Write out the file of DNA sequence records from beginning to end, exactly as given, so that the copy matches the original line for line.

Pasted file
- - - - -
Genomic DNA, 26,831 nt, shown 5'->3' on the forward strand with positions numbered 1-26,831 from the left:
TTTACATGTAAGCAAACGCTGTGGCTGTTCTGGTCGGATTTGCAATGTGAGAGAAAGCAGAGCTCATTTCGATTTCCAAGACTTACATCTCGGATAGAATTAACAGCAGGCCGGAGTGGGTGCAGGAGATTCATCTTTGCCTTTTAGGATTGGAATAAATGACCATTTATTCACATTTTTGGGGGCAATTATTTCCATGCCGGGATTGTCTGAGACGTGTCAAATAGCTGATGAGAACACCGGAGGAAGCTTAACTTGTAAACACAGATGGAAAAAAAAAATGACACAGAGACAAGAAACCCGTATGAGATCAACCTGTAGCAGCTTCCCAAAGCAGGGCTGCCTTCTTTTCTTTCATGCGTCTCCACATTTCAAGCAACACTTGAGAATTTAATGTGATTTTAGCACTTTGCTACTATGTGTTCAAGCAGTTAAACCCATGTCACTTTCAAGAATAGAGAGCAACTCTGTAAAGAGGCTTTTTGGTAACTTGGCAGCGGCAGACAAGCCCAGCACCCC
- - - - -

Genomic DNA, 26,831 nt, shown 5'->3' on the forward strand with positions numbered 1-26,831 from the left:
TTTACATGTAAGCAAACGCTGTGGCTGTTCTGGTCGGATTTGCAATGTGAGAGAAAGCAGAGCTCATTTCGATTTCCAAGACTTACATCTCGGATAGAATTAACAGCAGGCCGGAGTGGGTGCAGGAGATTCATCTTTGCCTTTTAGGATTGGAATAAATGACCATTTATTCACATTTTTGGGGGCAATTATTTCCATGCCGGGATTGTCTGAGACGTGTCAAATAGCTGATGAGAACACCGGAGGAAGCTTAACTTGTAAACACAGATGGAAAAAAAAAATGACACAGAGACAAGAAACCCGTATGAGATCAACCTGTAGCAGCTTCCCAAAGCAGGGCTGCCTTCTTTTCTTTCATGCGTCTCCACATTTCAAGCAACACTTGAGAATTTAATGTGATTTTAGCACTTTGCTACTATGTGTTCAAGCAGTTAAACCCATGTCACTTTCAAGAATAGAGAGCAACTCTGTAAAGAGGCTTTTTGGTAACTTGGCAGCGGCAGACAAGCCCAGCACCCC